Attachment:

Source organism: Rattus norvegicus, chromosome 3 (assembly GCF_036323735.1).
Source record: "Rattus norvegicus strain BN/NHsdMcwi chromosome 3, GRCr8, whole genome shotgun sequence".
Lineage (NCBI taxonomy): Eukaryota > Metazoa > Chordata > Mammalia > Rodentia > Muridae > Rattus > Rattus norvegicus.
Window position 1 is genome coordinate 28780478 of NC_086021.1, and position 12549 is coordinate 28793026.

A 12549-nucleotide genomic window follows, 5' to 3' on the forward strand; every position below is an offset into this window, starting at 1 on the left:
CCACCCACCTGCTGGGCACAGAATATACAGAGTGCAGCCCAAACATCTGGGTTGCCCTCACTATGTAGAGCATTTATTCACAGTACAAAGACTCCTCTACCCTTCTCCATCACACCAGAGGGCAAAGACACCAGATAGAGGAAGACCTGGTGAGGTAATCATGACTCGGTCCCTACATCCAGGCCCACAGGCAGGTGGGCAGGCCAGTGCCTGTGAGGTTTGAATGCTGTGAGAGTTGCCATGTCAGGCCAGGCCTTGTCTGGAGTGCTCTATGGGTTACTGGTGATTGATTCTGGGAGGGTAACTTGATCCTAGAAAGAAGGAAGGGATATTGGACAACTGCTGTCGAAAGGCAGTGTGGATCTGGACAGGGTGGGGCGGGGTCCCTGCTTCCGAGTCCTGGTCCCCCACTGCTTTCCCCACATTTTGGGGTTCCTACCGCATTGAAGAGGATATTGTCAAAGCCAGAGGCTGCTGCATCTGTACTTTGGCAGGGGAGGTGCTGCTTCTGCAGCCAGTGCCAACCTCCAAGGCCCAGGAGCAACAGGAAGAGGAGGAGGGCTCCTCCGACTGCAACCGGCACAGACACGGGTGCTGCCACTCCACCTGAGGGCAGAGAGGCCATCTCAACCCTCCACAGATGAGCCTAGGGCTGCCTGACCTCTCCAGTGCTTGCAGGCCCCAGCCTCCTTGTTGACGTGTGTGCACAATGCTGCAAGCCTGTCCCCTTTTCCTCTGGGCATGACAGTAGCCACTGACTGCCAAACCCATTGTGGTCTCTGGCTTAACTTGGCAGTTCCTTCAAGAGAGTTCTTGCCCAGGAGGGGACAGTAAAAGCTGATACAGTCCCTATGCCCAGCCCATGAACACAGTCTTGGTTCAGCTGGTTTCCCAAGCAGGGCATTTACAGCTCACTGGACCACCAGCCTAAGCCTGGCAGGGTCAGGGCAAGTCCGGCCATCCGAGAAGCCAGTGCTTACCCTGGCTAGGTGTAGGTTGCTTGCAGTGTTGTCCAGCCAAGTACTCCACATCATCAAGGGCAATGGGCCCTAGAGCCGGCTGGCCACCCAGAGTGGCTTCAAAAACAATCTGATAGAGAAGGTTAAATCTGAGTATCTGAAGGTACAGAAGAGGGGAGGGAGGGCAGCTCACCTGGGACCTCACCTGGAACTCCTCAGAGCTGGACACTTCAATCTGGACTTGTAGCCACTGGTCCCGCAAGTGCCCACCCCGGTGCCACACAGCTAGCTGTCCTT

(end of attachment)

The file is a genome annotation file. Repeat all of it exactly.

Source organism: Rattus norvegicus, chromosome 3 (assembly GCF_036323735.1).
Source record: "Rattus norvegicus strain BN/NHsdMcwi chromosome 3, GRCr8, whole genome shotgun sequence".
Lineage (NCBI taxonomy): Eukaryota > Metazoa > Chordata > Mammalia > Rodentia > Muridae > Rattus > Rattus norvegicus.
Window position 1 is genome coordinate 28780478 of NC_086021.1, and position 12549 is coordinate 28793026.

A 12549-nucleotide genomic window follows, 5' to 3' on the forward strand; every position below is an offset into this window, starting at 1 on the left:
CCACCCACCTGCTGGGCACAGAATATACAGAGTGCAGCCCAAACATCTGGGTTGCCCTCACTATGTAGAGCATTTATTCACAGTACAAAGACTCCTCTACCCTTCTCCATCACACCAGAGGGCAAAGACACCAGATAGAGGAAGACCTGGTGAGGTAATCATGACTCGGTCCCTACATCCAGGCCCACAGGCAGGTGGGCAGGCCAGTGCCTGTGAGGTTTGAATGCTGTGAGAGTTGCCATGTCAGGCCAGGCCTTGTCTGGAGTGCTCTATGGGTTACTGGTGATTGATTCTGGGAGGGTAACTTGATCCTAGAAAGAAGGAAGGGATATTGGACAACTGCTGTCGAAAGGCAGTGTGGATCTGGACAGGGTGGGGCGGGGTCCCTGCTTCCGAGTCCTGGTCCCCCACTGCTTTCCCCACATTTTGGGGTTCCTACCGCATTGAAGAGGATATTGTCAAAGCCAGAGGCTGCTGCATCTGTACTTTGGCAGGGGAGGTGCTGCTTCTGCAGCCAGTGCCAACCTCCAAGGCCCAGGAGCAACAGGAAGAGGAGGAGGGCTCCTCCGACTGCAACCGGCACAGACACGGGTGCTGCCACTCCACCTGAGGGCAGAGAGGCCATCTCAACCCTCCACAGATGAGCCTAGGGCTGCCTGACCTCTCCAGTGCTTGCAGGCCCCAGCCTCCTTGTTGACGTGTGTGCACAATGCTGCAAGCCTGTCCCCTTTTCCTCTGGGCATGACAGTAGCCACTGACTGCCAAACCCATTGTGGTCTCTGGCTTAACTTGGCAGTTCCTTCAAGAGAGTTCTTGCCCAGGAGGGGACAGTAAAAGCTGATACAGTCCCTATGCCCAGCCCATGAACACAGTCTTGGTTCAGCTGGTTTCCCAAGCAGGGCATTTACAGCTCACTGGACCACCAGCCTAAGCCTGGCAGGGTCAGGGCAAGTCCGGCCATCCGAGAAGCCAGTGCTTACCCTGGCTAGGTGTAGGTTGCTTGCAGTGTTGTCCAGCCAAGTACTCCACATCATCAAGGGCAATGGGCCCTAGAGCCGGCTGGCCACCCAGAGTGGCTTCAAAAACAATCTGATAGAGAAGGTTAAATCTGAGTATCTGAAGGTACAGAAGAGGGGAGGGAGGGCAGCTCACCTGGGACCTCACCTGGAACTCCTCAGAGCTGGACACTTCAATCTGGACTTGTAGCCACTGGTCCCGCAAGTGCCCACCCCGGTGCCACACAGCTAGCTGTCCTT